Recently I told a colleague that I was composing a short story for a new anthology on the anti-Sikh riots of 1984 entitled 1984: In Memory and Imagination. The colleague, aware of my previous work on the subject, immediately asked, "What is it about those riots? Why do you keep writing on them?"
These are questions that I often ask myself. I am not a Sikh. No one I knew was ever targeted in those riots. The mob came nowhere near my home in Delhi. The enduring memory I have of those three days of rioting is of Doordarshan broadcasting images of Prime Minister Indira Gandhi's body lying in state while a host of dignitaries shuffled past, paying their respects. It was only later that I became aware of how unreal those images of dignified mourning were in a Delhi steeped in mayhem.
It is through [the riots] that I got my first inkling of how much more resilient than our love our various hatreds are.
Yet it is in the midst of that madness that I have found a lot of creative inspiration. Those riots represent a rite of passage for me. You never forget the moment where you lose your innocence. Those riots made me aware of how misplaced my adolescent notions of a secular India were; how tenuous the fabric binding Indian society is; how easily it can be ripped apart by the hatred lurking in its midst... It is through them that I got my first inkling of how much more resilient than our love our various hatreds are. Since then, I have not been surprised, leave alone shocked, when any part of India has chosen to go berserk in the name of religion, caste or some other aspect of cultural identity.
A lot happened in 1984; 2,733 Sikh men, women and children were butchered in three days, according to official estimates. A sitting Prime Minister was assassinated for the first time in independent India. Thousands of Sikhs who would, ordinarily, have had nothing to do with the Khalistan movement were radicalised by the riots, paving the way for an insurgency that terrorised Punjab for the next decade and cast a shadow that reached all the way to Delhi. Members of the ruling party participated in the bloodletting while the police, the government and the administrative machinery sat about and did nothing. Rather former Prime Minister Rajiv Gandhi chose to explain away the violence with the now infamous statement, "When a big tree falls, the earth shakes."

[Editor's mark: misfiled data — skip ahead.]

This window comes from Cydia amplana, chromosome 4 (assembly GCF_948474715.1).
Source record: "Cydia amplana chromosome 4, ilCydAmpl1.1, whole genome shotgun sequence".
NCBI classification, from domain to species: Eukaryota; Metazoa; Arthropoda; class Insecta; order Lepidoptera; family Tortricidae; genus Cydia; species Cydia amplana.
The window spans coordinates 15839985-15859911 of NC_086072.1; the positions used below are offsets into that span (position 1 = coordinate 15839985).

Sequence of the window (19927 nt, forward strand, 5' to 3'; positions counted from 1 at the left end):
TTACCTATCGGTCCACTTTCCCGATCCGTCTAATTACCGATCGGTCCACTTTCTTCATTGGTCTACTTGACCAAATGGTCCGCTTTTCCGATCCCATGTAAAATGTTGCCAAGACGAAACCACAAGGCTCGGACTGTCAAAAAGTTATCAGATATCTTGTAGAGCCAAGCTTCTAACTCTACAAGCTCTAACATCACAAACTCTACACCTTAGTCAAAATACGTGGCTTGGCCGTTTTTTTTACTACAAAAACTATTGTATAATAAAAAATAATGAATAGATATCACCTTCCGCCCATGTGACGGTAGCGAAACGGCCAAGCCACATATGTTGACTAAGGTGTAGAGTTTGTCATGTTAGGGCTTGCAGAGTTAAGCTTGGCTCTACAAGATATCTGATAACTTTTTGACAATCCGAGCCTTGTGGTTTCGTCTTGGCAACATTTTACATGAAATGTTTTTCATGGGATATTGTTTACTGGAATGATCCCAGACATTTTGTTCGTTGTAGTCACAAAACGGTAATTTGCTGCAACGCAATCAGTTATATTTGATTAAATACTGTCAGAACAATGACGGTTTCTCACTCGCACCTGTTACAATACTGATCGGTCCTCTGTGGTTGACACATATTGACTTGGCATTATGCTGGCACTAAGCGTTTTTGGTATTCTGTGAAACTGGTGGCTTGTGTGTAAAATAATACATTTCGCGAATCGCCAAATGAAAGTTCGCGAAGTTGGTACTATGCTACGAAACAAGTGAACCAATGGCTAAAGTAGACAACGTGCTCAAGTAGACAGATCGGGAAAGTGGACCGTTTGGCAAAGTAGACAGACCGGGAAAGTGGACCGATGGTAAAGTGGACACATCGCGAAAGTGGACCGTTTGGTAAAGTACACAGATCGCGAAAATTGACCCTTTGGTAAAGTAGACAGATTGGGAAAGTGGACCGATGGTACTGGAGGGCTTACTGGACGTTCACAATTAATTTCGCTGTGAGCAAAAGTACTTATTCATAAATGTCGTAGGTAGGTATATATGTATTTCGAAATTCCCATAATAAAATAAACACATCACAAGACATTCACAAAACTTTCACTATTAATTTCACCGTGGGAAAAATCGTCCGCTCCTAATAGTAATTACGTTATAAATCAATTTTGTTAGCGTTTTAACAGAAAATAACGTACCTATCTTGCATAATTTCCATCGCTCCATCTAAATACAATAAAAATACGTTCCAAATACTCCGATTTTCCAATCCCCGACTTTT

The tragedy of 1984 is not behind us. Just this month there was an attempt to suppress the film 31st October that deals with those tumultuous events. The struggle goes on to deliver justice to the victims of the mass murder following the assassination of Mrs. Gandhi. Rather than entering the garbage heap of history, the "corpse" of 1984 continues to show signs of life. It has become a testament to the American author William Faulkner's words: "The past is never dead. It isn't even past."
When it comes to a passage of history, such as the anti-Sikh riots, remembrance is crucial. The holocaust will never be repeated because the world has not been allowed to forget it.
One of the functions of the written word is to force a culture to remember. It is only through remembrance that the lessons of the past are learnt and a better future secured by not repeating past mistakes. When it comes to a passage of history, such as the anti-Sikh riots of 1984, remembrance is crucial. The Jewish holocaust of World War II will never be repeated because the world has not been allowed to forget it. Silence is hardly the panacea for the grave crimes of history. Silence not only leads to forgetting, but allows the guilty to escape unscathed. Collective amnesia and getting away with murder are a vitriolic mix guaranteed to play out the tragedy all over again.
For a long time, we in India sought to forget 1984 by dropping a stubborn shroud of silence over what happened. Perhaps we believed, naively as events have proved, that the way to recover was to not talk about it. As a consequence, 1984 repeated itself across India in the 90s and beyond. The anti-Sikh pogrom that occurred then was nothing short of the state making war on a section of its citizenry. Various incarnations of that have occurred in India since then.
Perhaps we believed, naively, that the way to recover was to not talk about it. As a consequence, 1984 repeated itself across India in the 90s and beyond.
The celebrated Urdu poet, Mirza Ghalib, wrote: "Lest we forget:/It is easy to be human, very hard to be humane." The anti-Sikh riots of 1984 are, if anything, a testimony to human baseness where the desire for revenge and an obsession with narrow religious identities trumped the egalitarianism on which a democratic, pluralist India rests and without which it cannot succeed. That, however, is not possible unless we rise above the baseness seen in 1984 and embrace the humaneness to which Ghalib refers. Certainly India needs just as generous a dose of that now as it did in 1984.